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Muscle twitching

Muscle fasciculation; Fasciculations of muscle

 

Muscle twitches are fine movements of a small area of muscle.

Considerations

 

Muscle twitching is caused by minor muscle contractions in the area, or uncontrollable twitching of a muscle group that is served by a single motor nerve fiber.

Muscle twitches are minor and often go unnoticed. Some are common and normal. Others are signs of a nervous system disorder.

 

Causes

 

Causes may include:

  • Autoimmune disorders, such as Isaac syndrome.
  • Drug overdose (caffeine, amphetamines, or other stimulants).
  • Lack of sleep.
  • Drug side effect (such as from diuretics, corticosteroids, or estrogens).
  • Exercise (twitching is seen after exercise).
  • Lack of nutrients in the diet (deficiency).
  • Stress.
  • Medical conditions that cause metabolic disorders, including low potassium, and kidney disease, and uremia.
  • Twitches not caused by disease or disorders (benign twitches), often affecting the eyelids, calf, or thumb. These twitches are normal and quite common, and are often triggered by stress or anxiety. These twitches can come and go, and usually do not last for more than a few days.

Nervous system conditions that can cause muscle twitching include:

  • Amyotrophic lateral sclerosis (ALS - Lou Gehrig disease)
  • Neuropathy or damage to the nerve that leads to a muscle
  • Spinal muscular atrophy
  • Weak muscles (myopathy)

Symptoms of a nervous system disorder include:

  • Loss of, or change in, sensation
  • Loss of muscle size (wasting)
  • Weakness

 

Home Care

 

No treatment is needed for benign muscle twitching in most cases.

 

When to Contact a Medical Professional

 

Call your health care provider if you have long-term or persistent muscle twitches or if twitching occurs with weakness or loss of muscle.

 

What to Expect at Your Office Visit

 

Your provider will take a medical history and perform a physical exam.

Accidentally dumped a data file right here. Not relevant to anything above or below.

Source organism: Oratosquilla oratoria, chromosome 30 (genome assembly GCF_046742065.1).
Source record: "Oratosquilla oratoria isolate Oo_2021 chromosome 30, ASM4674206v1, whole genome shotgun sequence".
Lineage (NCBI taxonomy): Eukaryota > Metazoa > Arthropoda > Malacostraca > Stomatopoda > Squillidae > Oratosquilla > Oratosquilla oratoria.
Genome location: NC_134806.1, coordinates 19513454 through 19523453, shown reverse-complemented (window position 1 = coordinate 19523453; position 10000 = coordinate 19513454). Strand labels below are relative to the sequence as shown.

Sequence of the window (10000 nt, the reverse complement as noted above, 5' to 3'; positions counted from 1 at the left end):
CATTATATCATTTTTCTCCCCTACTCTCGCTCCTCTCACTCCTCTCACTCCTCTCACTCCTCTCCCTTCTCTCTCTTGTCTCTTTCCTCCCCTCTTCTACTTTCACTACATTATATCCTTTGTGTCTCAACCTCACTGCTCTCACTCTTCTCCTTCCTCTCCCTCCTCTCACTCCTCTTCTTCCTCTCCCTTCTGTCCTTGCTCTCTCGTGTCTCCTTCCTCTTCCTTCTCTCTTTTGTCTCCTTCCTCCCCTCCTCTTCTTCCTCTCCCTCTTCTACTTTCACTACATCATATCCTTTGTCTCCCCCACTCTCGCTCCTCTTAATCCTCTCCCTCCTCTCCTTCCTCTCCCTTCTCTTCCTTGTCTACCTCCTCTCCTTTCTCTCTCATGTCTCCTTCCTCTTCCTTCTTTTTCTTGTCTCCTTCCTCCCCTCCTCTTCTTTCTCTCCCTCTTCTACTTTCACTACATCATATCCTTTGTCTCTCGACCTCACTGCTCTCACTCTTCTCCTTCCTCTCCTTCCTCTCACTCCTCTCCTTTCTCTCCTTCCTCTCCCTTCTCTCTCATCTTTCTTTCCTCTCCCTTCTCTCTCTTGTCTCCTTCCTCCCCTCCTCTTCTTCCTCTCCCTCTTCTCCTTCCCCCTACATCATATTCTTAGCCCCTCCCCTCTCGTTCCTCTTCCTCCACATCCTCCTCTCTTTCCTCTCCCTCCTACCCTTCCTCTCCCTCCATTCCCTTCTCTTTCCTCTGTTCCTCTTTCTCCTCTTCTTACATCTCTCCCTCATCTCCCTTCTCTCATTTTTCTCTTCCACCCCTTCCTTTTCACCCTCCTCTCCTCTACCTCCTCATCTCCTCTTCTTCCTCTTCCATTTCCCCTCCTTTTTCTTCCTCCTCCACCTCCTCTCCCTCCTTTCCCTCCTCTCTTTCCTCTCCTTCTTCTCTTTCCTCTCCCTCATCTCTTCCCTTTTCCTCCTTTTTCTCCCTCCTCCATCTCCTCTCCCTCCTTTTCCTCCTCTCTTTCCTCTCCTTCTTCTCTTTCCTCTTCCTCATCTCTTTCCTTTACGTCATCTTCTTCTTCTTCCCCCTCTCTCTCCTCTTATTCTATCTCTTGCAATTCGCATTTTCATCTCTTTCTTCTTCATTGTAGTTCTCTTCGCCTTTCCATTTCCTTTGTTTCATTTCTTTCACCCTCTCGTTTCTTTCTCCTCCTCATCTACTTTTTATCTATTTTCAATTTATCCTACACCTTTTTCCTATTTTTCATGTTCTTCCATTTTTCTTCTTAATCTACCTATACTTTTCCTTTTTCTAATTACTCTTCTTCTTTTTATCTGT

Medical history questions may include:

  • When did you first notice the twitching?
  • How long does it last?
  • How often do you experience twitching?
  • What muscles are affected?
  • Is it always in the same location?
  • Are you pregnant?
  • What other symptoms do you have?

Tests depend on the suspected cause, and may include:

  • Blood tests to look for problems with electrolytes, thyroid gland function, and blood chemistry
  • CT scan of the spine or brain
  • Electromyogram (EMG)
  • Nerve conduction studies
  • MRI scan of the spine or brain

 

 

References

Griggs RC, Józefowicz RF, Aminoff MJ. Approach to the patient with neurologic disease. In: Goldman L, Schafer AI, eds. Goldman's Cecil Medicine. 25th ed. Philadelphia, PA: Elsevier Saunders; 2016:chap 396.

Selcen D. Muscle diseases. In: Goldman L, Schafer AI, eds. Goldman's Cecil Medicine. 25th ed. Philadelphia, PA: Elsevier Saunders; 2016:chap 421.

 
  • Deep anterior muscles

    Deep anterior muscles - illustration

    Muscle tissue is composed primarily of contractile cells. Contractile cells have the ability to produce movement.

    Deep anterior muscles

    illustration

    • Deep anterior muscles

      Deep anterior muscles - illustration

      Muscle tissue is composed primarily of contractile cells. Contractile cells have the ability to produce movement.

      Deep anterior muscles

      illustration

    A Closer Look

     

      Talking to your MD

       

        Self Care

         

          Tests for Muscle twitching

           

             

            Review Date: 2/27/2016

            Reviewed By: Amit M. Shelat, DO, FACP, attending neurologist and Assistant Professor of Clinical Neurology, SUNY Stony Brook, School of Medicine. Review provided by VeriMed Healthcare Network. Also reviewed by David Zieve, MD, MHA, Isla Ogilvie, PhD, and the A.D.A.M. Editorial team.

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